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17.06.15

Four-fifths of complaints to PHSO are about NHS

Nearly 80% of all complaints to the Parliamentary and Health Service Ombudsman (PHSO) are about the NHS in England, a new report has revealed.

The other 20% of complaints the service receives concern government departments and their agencies, such as the Border Force, DVLA and HM Courts and Tribunals Service.

Most NHS investigations are about hospital trusts, followed by GP practices and then mental health trusts. 

The report contains summaries of 163 investigations completed in October and November 2014 by the Ombudsman service. During this period it made final decisions on 618 cases and upheld 41% of these complaints.

The report outlines shocking failings of care. One case included a patient with dementia who was left on a trolley in A&E for more than 33 hours and then left in an assessment unit for a further 42 hours.

The Ombudsman service's investigation found that the patient had to wait in both departments far too long and nurses did not provide an appropriate care plan for him and that University Hospital of North Staffordshire NHS Trust's response to the complaint gave no reassurance that the failings would not happen again.

In another instance a family could not be with their mother in her final hours although she was just the other side of a curtain, on a hospital bed at University Hospitals Birmingham NHS Foundation Trust. Her family were only allowed to see her 45 minutes after she had died.

Investigators found that there were failings in how staff communicated with the patient's children and how they treated them and that the trust's complaint handling fell short of the expected standards.

A case involving an ambulance trust centred on paramedics that left a frail woman in her 80s home alone with inadequate support although she was suffering with sickness and diarrhoea and had soiled herself.

The Ombudsman found that the patient should have been taken to hospital by East of England Ambulance Service NHS Trust, the failure to do so sooner caused her avoidable distress, discomfort and loss of dignity.

PHSO Julie Mellor said: “These cases show the impact that service failure can have on individuals and their loved ones.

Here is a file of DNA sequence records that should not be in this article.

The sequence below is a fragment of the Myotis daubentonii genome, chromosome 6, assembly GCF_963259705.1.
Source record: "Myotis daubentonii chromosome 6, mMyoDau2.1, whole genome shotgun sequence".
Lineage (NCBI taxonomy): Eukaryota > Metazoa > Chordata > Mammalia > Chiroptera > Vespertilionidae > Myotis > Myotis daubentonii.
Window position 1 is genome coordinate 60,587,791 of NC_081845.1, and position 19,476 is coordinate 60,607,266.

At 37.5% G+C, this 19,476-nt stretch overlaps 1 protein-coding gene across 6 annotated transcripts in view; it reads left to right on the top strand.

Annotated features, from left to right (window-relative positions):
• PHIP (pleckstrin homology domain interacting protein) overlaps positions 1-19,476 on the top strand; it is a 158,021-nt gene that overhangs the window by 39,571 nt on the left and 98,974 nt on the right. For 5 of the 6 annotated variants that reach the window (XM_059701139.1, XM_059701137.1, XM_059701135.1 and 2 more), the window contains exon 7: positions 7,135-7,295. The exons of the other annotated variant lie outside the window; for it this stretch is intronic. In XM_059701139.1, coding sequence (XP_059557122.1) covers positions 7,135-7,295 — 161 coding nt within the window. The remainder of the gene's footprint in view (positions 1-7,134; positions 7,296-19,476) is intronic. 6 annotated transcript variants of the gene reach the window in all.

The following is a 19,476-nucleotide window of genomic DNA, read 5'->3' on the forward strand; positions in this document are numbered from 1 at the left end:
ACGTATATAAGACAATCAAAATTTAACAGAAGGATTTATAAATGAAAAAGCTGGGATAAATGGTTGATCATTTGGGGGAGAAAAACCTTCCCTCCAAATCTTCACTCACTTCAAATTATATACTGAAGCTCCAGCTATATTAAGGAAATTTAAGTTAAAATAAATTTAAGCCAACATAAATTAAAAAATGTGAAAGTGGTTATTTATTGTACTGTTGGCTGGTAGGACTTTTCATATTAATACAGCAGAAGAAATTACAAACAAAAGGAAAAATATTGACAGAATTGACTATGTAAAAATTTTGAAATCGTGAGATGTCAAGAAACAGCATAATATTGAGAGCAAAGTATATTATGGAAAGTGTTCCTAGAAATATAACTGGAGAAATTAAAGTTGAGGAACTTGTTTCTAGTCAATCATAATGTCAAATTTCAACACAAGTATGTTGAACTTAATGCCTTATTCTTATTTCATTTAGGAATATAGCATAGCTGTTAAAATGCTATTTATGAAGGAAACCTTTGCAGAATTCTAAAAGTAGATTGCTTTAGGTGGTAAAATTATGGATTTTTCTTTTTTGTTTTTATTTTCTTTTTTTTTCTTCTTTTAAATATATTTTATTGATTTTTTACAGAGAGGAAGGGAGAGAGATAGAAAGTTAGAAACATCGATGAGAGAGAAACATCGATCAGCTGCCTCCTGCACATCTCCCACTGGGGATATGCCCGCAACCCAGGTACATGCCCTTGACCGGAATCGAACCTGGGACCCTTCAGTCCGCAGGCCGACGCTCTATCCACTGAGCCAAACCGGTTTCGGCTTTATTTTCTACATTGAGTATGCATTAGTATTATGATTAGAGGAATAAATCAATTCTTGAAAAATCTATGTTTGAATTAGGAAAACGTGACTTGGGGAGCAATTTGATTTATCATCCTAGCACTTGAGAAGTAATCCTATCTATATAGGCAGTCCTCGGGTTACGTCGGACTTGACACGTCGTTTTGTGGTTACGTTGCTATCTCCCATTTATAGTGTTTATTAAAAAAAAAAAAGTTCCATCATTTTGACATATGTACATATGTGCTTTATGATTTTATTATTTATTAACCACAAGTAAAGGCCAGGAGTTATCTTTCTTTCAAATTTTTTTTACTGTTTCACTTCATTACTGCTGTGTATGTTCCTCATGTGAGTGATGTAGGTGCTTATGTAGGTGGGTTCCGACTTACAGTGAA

“These case studies – which are a snapshot of our work – show the wide range of unresolved complaints we look at, many of which should be resolved by the organisations locally, without people having to refer the complaint to us.

“Good complaint handling has to start from the top, and leaders will recognise the valuable opportunities complaints provide to really improve the service they are delivering.

“Many people complain about public services to enable lessons to be learnt because they don't want the same thing to happen to somebody else.”

The NHS Confederation believes that the PHSO report shows that its members can do more. Dr Johnny Marshall OBE, director of policy, said: “The NHS complaints process must have a simple golden thread, where the patients and their families always receive an apology, an explanation and a clear description of the lessons that have been learned as a result. We also need to apply the same golden thread to staff who have raised concerns and have been let down.  

"Resolving concerns when they are raised must be a priority for all parts of an organisation, from ward to Board. This is central to the NHS’ wider focus on the quality of care and services it provides.

"Our members tell us that we need to move away from seeing responses to complaints as simply an administrative task. Instead we need to consider feedback from those who use NHS services, both good and bad, as an ongoing conversation between patients, those caring for them and leaders across the NHS that results in continuous improvement.”

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